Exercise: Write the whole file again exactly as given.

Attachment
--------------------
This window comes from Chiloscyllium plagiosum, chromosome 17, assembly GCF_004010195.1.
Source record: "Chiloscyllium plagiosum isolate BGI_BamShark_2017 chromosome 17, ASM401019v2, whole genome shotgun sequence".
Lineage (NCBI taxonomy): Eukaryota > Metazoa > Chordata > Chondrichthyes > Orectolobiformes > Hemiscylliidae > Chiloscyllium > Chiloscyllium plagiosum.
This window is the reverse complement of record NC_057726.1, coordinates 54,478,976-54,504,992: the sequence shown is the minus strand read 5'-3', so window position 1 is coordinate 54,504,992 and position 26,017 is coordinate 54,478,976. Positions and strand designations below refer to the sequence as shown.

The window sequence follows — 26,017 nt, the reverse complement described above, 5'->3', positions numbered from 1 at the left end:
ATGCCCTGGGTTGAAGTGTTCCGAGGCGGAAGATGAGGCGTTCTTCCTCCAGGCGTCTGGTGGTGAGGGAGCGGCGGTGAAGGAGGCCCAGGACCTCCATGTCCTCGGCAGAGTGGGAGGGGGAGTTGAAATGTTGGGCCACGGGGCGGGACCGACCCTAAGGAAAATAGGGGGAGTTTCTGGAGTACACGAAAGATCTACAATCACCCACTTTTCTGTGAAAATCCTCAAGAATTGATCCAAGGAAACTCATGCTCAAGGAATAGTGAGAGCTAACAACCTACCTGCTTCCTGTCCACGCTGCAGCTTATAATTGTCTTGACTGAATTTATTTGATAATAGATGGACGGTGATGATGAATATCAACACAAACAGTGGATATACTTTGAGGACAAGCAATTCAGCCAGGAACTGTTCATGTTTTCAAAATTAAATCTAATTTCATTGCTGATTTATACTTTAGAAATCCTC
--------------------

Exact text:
This window comes from Chiloscyllium plagiosum, chromosome 17, assembly GCF_004010195.1.
Source record: "Chiloscyllium plagiosum isolate BGI_BamShark_2017 chromosome 17, ASM401019v2, whole genome shotgun sequence".
Lineage (NCBI taxonomy): Eukaryota > Metazoa > Chordata > Chondrichthyes > Orectolobiformes > Hemiscylliidae > Chiloscyllium > Chiloscyllium plagiosum.
This window is the reverse complement of record NC_057726.1, coordinates 54,478,976-54,504,992: the sequence shown is the minus strand read 5'-3', so window position 1 is coordinate 54,504,992 and position 26,017 is coordinate 54,478,976. Positions and strand designations below refer to the sequence as shown.

The window sequence follows — 26,017 nt, the reverse complement described above, 5'->3', positions numbered from 1 at the left end:
ATGCCCTGGGTTGAAGTGTTCCGAGGCGGAAGATGAGGCGTTCTTCCTCCAGGCGTCTGGTGGTGAGGGAGCGGCGGTGAAGGAGGCCCAGGACCTCCATGTCCTCGGCAGAGTGGGAGGGGGAGTTGAAATGTTGGGCCACGGGGCGGGACCGACCCTAAGGAAAATAGGGGGAGTTTCTGGAGTACACGAAAGATCTACAATCACCCACTTTTCTGTGAAAATCCTCAAGAATTGATCCAAGGAAACTCATGCTCAAGGAATAGTGAGAGCTAACAACCTACCTGCTTCCTGTCCACGCTGCAGCTTATAATTGTCTTGACTGAATTTATTTGATAATAGATGGACGGTGATGATGAATATCAACACAAACAGTGGATATACTTTGAGGACAAGCAATTCAGCCAGGAACTGTTCATGTTTTCAAAATTAAATCTAATTTCATTGCTGATTTATACTTTAGAAATCCTC